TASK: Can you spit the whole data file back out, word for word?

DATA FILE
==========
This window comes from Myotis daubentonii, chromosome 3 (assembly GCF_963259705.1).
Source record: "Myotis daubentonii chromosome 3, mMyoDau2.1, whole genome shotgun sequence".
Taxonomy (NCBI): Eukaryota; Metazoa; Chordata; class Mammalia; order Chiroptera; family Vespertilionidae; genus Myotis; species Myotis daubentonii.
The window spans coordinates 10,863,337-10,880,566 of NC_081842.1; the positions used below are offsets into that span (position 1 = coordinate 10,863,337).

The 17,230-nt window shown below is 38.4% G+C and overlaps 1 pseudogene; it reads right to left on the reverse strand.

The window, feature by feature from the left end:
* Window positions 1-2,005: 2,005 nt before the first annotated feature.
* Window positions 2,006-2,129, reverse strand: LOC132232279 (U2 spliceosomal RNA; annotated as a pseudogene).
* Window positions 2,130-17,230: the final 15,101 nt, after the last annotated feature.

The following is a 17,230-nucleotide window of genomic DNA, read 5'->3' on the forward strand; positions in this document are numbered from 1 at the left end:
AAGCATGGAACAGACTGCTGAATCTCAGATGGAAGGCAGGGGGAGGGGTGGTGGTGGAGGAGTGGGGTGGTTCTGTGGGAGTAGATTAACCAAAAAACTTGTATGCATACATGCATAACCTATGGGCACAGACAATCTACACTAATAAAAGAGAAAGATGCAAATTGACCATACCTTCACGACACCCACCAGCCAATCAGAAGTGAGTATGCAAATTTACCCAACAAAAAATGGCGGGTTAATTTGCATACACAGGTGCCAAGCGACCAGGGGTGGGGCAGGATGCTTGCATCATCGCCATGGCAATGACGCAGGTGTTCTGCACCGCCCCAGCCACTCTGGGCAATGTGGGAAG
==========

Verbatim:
This window comes from Myotis daubentonii, chromosome 3 (assembly GCF_963259705.1).
Source record: "Myotis daubentonii chromosome 3, mMyoDau2.1, whole genome shotgun sequence".
Taxonomy (NCBI): Eukaryota; Metazoa; Chordata; class Mammalia; order Chiroptera; family Vespertilionidae; genus Myotis; species Myotis daubentonii.
The window spans coordinates 10,863,337-10,880,566 of NC_081842.1; the positions used below are offsets into that span (position 1 = coordinate 10,863,337).

The 17,230-nt window shown below is 38.4% G+C and overlaps 1 pseudogene; it reads right to left on the reverse strand.

The window, feature by feature from the left end:
* Window positions 1-2,005: 2,005 nt before the first annotated feature.
* Window positions 2,006-2,129, reverse strand: LOC132232279 (U2 spliceosomal RNA; annotated as a pseudogene).
* Window positions 2,130-17,230: the final 15,101 nt, after the last annotated feature.

The following is a 17,230-nucleotide window of genomic DNA, read 5'->3' on the forward strand; positions in this document are numbered from 1 at the left end:
AAGCATGGAACAGACTGCTGAATCTCAGATGGAAGGCAGGGGGAGGGGTGGTGGTGGAGGAGTGGGGTGGTTCTGTGGGAGTAGATTAACCAAAAAACTTGTATGCATACATGCATAACCTATGGGCACAGACAATCTACACTAATAAAAGAGAAAGATGCAAATTGACCATACCTTCACGACACCCACCAGCCAATCAGAAGTGAGTATGCAAATTTACCCAACAAAAAATGGCGGGTTAATTTGCATACACAGGTGCCAAGCGACCAGGGGTGGGGCAGGATGCTTGCATCATCGCCATGGCAATGACGCAGGTGTTCTGCACCGCCCCAGCCACTCTGGGCAATGTGGGAAG